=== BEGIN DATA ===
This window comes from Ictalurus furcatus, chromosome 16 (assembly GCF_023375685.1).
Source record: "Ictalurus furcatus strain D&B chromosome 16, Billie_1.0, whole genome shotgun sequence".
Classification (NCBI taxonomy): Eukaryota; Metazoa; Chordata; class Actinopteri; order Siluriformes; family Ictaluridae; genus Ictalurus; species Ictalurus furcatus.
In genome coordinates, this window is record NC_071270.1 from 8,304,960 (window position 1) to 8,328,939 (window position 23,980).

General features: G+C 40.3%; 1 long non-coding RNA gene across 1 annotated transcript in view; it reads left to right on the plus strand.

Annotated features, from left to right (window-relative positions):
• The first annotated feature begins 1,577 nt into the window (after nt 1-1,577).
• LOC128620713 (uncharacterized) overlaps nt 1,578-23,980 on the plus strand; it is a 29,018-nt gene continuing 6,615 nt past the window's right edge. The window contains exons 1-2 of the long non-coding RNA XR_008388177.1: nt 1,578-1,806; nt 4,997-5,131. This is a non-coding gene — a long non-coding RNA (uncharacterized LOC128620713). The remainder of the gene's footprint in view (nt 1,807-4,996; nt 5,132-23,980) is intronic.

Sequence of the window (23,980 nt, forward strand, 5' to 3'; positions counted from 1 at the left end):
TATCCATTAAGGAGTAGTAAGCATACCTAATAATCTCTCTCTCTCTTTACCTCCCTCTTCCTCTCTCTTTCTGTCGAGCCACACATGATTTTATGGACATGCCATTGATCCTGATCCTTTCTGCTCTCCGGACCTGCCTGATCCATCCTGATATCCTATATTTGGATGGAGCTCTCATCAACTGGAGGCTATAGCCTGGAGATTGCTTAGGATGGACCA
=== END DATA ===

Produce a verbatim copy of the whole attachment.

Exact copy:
This window comes from Ictalurus furcatus, chromosome 16 (assembly GCF_023375685.1).
Source record: "Ictalurus furcatus strain D&B chromosome 16, Billie_1.0, whole genome shotgun sequence".
Classification (NCBI taxonomy): Eukaryota; Metazoa; Chordata; class Actinopteri; order Siluriformes; family Ictaluridae; genus Ictalurus; species Ictalurus furcatus.
In genome coordinates, this window is record NC_071270.1 from 8,304,960 (window position 1) to 8,328,939 (window position 23,980).

General features: G+C 40.3%; 1 long non-coding RNA gene across 1 annotated transcript in view; it reads left to right on the plus strand.

Annotated features, from left to right (window-relative positions):
• The first annotated feature begins 1,577 nt into the window (after nt 1-1,577).
• LOC128620713 (uncharacterized) overlaps nt 1,578-23,980 on the plus strand; it is a 29,018-nt gene continuing 6,615 nt past the window's right edge. The window contains exons 1-2 of the long non-coding RNA XR_008388177.1: nt 1,578-1,806; nt 4,997-5,131. This is a non-coding gene — a long non-coding RNA (uncharacterized LOC128620713). The remainder of the gene's footprint in view (nt 1,807-4,996; nt 5,132-23,980) is intronic.

Sequence of the window (23,980 nt, forward strand, 5' to 3'; positions counted from 1 at the left end):
TATCCATTAAGGAGTAGTAAGCATACCTAATAATCTCTCTCTCTCTTTACCTCCCTCTTCCTCTCTCTTTCTGTCGAGCCACACATGATTTTATGGACATGCCATTGATCCTGATCCTTTCTGCTCTCCGGACCTGCCTGATCCATCCTGATATCCTATATTTGGATGGAGCTCTCATCAACTGGAGGCTATAGCCTGGAGATTGCTTAGGATGGACCA